(coach punching his fist into an open hand)

                                                   Think of D-Day lads

                                                    And the Royal Marines

                                                    Coming ashore on the bloody beach

                                                     Dodging bullets, throwing bloody

                                                     Bombs, blowing bloody Jerries

                                                     To ‘ell and gone!

                                                      Scalin’ the cliffs–

                                                      The tanks moving forward

                                                      Bloody fighters overhead…

(tall well-built blonde player, bare torso, leaps to his feet; sings:)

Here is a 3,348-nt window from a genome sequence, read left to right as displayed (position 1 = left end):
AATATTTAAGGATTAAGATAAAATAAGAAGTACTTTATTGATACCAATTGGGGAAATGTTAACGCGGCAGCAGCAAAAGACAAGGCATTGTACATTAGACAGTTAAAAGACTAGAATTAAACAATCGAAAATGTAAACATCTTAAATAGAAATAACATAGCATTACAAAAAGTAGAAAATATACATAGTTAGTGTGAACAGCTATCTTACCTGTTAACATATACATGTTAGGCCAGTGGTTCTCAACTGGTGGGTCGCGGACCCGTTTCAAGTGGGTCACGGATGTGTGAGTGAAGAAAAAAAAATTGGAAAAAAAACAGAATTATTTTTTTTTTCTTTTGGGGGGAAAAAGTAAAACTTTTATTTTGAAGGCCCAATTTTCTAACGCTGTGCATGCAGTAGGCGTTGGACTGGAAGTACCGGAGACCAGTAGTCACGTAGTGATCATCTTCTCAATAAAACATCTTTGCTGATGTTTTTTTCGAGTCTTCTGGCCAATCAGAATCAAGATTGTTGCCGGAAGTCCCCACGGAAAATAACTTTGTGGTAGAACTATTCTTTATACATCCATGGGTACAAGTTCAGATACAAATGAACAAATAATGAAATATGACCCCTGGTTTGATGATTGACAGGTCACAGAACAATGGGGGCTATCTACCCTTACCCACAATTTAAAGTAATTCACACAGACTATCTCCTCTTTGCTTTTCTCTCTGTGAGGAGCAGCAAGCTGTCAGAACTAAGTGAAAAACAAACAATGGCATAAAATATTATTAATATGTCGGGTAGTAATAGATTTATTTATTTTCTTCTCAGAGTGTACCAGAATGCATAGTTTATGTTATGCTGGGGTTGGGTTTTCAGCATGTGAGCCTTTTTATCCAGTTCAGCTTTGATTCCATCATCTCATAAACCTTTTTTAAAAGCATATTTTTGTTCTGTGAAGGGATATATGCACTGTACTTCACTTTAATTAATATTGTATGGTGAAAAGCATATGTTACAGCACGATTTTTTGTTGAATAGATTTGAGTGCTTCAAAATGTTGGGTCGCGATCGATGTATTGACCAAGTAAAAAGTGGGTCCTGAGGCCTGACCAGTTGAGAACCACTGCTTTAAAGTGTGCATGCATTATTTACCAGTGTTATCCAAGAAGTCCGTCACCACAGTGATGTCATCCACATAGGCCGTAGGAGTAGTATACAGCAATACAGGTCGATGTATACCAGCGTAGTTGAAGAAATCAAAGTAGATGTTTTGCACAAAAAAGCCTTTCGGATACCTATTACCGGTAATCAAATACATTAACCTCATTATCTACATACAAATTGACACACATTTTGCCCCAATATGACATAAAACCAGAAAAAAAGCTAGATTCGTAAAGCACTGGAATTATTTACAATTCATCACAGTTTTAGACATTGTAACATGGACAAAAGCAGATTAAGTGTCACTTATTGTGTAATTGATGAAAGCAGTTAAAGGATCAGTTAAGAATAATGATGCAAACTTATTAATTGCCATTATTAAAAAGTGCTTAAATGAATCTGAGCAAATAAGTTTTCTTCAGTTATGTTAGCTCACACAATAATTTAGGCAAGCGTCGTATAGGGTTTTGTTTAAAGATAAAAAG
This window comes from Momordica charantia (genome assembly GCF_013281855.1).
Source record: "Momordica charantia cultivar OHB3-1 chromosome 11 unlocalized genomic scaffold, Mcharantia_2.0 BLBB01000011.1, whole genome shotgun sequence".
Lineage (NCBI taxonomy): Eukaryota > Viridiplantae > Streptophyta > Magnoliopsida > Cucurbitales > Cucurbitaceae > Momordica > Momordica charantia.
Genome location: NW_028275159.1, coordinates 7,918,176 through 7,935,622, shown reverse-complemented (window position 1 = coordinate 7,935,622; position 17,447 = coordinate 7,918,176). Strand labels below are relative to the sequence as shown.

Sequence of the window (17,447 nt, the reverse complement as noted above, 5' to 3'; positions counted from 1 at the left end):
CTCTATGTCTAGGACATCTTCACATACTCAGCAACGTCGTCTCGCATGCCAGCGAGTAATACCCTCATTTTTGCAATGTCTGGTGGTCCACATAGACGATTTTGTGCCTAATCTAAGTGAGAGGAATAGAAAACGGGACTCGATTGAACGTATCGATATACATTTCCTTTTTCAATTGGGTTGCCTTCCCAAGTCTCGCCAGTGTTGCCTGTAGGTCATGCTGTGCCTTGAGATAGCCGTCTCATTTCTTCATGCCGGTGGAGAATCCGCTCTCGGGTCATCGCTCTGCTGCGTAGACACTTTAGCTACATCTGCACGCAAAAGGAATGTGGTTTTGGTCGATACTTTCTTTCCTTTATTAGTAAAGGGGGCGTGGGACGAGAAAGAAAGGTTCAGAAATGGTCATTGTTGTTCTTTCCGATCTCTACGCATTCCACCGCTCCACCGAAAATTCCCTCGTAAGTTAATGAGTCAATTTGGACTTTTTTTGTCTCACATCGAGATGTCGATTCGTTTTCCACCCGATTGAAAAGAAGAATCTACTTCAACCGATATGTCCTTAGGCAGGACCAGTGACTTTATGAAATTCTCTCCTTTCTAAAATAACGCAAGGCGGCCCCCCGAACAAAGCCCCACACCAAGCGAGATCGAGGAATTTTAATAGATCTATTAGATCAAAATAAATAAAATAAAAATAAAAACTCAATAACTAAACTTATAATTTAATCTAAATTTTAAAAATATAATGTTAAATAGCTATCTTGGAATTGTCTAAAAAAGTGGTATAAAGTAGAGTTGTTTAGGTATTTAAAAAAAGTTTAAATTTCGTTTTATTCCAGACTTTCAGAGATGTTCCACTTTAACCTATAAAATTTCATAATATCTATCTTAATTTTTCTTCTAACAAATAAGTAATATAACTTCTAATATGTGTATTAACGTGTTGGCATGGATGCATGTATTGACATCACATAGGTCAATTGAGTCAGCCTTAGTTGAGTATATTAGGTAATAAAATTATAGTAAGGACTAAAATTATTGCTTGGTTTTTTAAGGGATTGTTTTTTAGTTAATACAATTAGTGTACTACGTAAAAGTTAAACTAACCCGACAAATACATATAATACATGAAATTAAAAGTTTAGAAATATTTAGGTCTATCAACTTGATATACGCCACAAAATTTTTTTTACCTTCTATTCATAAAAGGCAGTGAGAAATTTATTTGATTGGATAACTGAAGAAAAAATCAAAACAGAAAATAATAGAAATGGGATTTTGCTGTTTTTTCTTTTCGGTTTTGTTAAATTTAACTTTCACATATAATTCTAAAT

Gordon at Khartoum!

                                                         Kitchener on the Nile!

                                                         The RAF, above the channel

(chorus of other players)

                                                          Bloody limees in Rangoon!

(2nd player, dark-haired, naked but for shorts)

                                                           Never mind Calcutta

                                                           And frig’ the Cameroons

                                                           We’re the boys who won’t be beaten

(chorus)

                                                            Bloody limees in Rangoon!